Prairie gems shine bright
There was a little regional hubbub the other week when the Iowa Secretary of Agriculture announced 10 of the state's newest urban conservation water quality demonstration projects. That's a heck of a state title. Anyway, the state is giving just over $789,000 in total for the projects and the cities themselves are pitching in more than $3 million altogether. Now, you'll recognize cities like Ames or Algona, Clive or Coralville. And while you may know Grimes, I have a feeling you don't know Garnavillo.
Sure, Cherokee is one of the smaller cities on the list, but it's got about 4,000 more people than good ol' Garnavillo — population 723 (at least according to 2016 Google data). It's a pretty small town to be listed among the likes of Sioux City — population 82,000. It doesn't have a Whole Foods or even a Fareway. Instead, there was an IGA called Bob's Food Store until a few years ago. It doesn't have an Olive Garden. It has the Thoma Dairy Bar, where you can get pancakes the size of hubcaps, at least according to one particularly hungry hunter. But don't doubt him. That region of the state has some claim to large-scale foods. People have traveled down the Gunder Road to visit Gunder — population 27 according to a sign posted next door the local restaurant The Irish Shanty — just to eat a full-pound beef patty called the Gunderburger.
I don't say these things to make fun. Garnavillo is a special place for me, especially the house at the corner of East Center Street and North Monroe (where the fridge was always stocked with generic lemon-lime soda from the IGA next door). My father's parents lived in Garnavillo, and I was born about 12 miles from it. So I realize to just what extent Garnavillo really is the "Gem of the Prairie" it claims to be. And I would say gem is not an inaccurate descriptor because, while they may not have the population of Grimes, Muscatine or even Atlantic, they have the same drive to improve water quality the rest of the state does.
Of the five least populace cities participating in the demonstration this year, three of them are also using the state funding to cover a quarter or less of the total cost of their respective projects. Now, with what I've gleaned while sitting in on county supervisors meetings both Dickinson County and in Clay County, I'd say the numbers indicate every applicant was likely capped at $100,000, and I'm aware they may be pursuing grants from other state agencies to cover the remaining cost. That said, it's still a lot of work and shows a lot of commitment, especially considering some grants and funding matches are payable after the work is completed, meaning the public pays now and gets reimbursed later. In the case of this year's water quality demonstrations, some communities successfully applied for the state to cover half their cost. In fact, Sioux City did just that and was able to secure $100,000 from the state. On the other hand, a collaborative project between Coralville and North Liberty was actually the least state-funded in the bunch. Even though they too got $100,000 from the state, the total project is estimated at $1,415,500, which makes up just about 7 percent of the total cost.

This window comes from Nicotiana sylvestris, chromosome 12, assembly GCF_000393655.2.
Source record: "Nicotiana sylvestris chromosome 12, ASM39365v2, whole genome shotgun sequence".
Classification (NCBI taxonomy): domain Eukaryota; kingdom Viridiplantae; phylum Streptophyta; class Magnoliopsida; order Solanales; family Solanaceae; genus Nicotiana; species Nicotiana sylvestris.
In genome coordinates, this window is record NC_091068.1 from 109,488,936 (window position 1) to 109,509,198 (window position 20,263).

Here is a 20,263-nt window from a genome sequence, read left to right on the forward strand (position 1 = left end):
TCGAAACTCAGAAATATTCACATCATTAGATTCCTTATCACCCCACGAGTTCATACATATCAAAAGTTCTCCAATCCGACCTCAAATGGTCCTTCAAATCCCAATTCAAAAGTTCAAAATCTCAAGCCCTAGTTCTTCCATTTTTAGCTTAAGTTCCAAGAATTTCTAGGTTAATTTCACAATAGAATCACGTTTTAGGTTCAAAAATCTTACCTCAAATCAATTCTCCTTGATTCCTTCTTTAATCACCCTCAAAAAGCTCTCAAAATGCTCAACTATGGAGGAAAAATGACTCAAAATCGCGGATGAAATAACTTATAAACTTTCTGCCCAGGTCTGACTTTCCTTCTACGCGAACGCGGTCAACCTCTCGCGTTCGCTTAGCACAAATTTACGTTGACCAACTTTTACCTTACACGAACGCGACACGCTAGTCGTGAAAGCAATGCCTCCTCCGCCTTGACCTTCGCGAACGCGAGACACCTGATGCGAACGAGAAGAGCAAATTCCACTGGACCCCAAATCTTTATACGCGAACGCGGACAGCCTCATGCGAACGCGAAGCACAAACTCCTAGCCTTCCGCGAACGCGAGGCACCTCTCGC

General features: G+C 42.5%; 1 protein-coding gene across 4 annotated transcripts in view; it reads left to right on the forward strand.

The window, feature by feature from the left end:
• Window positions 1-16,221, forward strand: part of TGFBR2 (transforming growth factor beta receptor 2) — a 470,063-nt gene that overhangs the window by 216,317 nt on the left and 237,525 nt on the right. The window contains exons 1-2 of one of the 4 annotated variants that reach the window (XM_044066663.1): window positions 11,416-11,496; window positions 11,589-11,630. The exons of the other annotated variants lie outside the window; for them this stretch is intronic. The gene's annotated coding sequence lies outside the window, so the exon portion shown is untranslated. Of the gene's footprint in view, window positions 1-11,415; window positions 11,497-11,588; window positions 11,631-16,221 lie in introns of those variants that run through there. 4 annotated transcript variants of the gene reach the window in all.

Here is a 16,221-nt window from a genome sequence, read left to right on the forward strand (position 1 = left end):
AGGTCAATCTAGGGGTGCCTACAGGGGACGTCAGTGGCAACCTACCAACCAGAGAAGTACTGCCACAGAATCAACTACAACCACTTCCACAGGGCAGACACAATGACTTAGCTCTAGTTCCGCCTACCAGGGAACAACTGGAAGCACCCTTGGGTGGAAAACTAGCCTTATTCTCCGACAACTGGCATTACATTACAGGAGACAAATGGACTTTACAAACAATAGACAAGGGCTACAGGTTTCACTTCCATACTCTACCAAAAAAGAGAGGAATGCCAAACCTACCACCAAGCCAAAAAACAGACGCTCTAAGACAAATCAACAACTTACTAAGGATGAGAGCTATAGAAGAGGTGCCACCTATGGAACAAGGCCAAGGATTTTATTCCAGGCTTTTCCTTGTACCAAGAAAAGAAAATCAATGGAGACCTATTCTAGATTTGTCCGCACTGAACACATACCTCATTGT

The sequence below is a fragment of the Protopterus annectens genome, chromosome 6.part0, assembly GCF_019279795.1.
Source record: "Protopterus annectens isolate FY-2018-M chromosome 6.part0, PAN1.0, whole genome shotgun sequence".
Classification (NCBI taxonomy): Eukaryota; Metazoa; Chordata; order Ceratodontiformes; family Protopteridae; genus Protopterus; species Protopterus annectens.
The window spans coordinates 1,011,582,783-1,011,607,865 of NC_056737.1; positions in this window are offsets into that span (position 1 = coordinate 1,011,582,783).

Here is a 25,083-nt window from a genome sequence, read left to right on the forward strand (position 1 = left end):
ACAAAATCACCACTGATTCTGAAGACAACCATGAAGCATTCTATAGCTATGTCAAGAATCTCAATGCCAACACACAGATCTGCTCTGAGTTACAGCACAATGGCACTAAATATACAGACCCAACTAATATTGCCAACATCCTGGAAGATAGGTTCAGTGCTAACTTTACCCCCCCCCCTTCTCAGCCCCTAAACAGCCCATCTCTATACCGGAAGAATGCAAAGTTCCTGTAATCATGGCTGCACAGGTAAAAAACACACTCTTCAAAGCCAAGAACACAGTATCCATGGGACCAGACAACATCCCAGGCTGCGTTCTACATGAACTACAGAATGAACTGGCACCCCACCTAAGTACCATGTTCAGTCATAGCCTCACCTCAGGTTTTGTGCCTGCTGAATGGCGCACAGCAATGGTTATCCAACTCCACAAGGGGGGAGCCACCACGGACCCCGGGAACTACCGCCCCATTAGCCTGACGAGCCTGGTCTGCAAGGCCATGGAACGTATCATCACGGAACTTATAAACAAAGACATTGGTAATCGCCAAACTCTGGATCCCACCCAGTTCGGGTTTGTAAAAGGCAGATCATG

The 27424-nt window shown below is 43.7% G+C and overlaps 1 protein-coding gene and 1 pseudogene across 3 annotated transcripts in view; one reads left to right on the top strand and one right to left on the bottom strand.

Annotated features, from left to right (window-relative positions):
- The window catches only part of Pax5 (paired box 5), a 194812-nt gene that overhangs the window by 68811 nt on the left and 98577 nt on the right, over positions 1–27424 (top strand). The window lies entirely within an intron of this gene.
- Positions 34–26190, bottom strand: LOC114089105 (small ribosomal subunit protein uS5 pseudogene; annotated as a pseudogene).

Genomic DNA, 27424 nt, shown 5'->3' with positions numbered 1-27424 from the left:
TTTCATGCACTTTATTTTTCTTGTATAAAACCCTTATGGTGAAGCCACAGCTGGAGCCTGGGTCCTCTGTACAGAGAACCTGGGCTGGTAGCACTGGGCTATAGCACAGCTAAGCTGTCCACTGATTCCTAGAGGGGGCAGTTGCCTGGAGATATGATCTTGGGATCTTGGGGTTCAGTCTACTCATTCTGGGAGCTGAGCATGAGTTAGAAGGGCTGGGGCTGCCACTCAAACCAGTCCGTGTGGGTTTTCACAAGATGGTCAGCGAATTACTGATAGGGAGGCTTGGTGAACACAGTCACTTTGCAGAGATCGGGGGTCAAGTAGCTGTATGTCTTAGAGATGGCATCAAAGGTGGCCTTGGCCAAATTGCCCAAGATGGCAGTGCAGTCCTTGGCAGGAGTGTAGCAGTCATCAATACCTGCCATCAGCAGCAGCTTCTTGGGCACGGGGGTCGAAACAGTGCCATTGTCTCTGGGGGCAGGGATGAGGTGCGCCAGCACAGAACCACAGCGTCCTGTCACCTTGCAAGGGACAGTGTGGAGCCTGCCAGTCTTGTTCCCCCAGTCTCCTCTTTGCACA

But Garnavillo's project is only three slots behind Coralville and North Liberty. The city was awarded $80,000 to help install rain gardens in the city park and permeable pavers in the downtown area — where the hubcap-sized pancakes are. Both aspects are aimed at addressing runoff into South Cedar Creek and ultimately the Turkey River watershed. The total cost is estimated to be $337,000, meaning the 723 people of Garnavillo are funding 77 percent of the project in other ways, possibly paying for it themselves.
And that's admirable.
Which brings me to what I'm really getting at here. The Ag Department's press release said an additional purpose of the Garnavillo stormwater project is to "provide education and outreach opportunities within the community."
Just like the Arnolds Park permeable pavement that went in last year along Monument Drive, or the permeable pavement proposed for the planned cul du sac near The Inn at Okoboji, or the permeable pavers planned for the Clay County Fair's Centennial Plaza, or the permeable street pavement and wetlands Storm Lake funded, each development serves as an example. It's not just an example of environmental stewardship. It's an example to larger communities. If we can do it, they can do it. From Dickinson County, to Clay County to Clayton County, everyone can do it. Even if we end up taking on the lion's share of the cost — or 93 percent of the cost like those over-achievers in Johnson County — we're showing where our priorities lie. But most importantly, we're showing how effective these new solutions can be.
And there's something satisfying about small towns leading the way.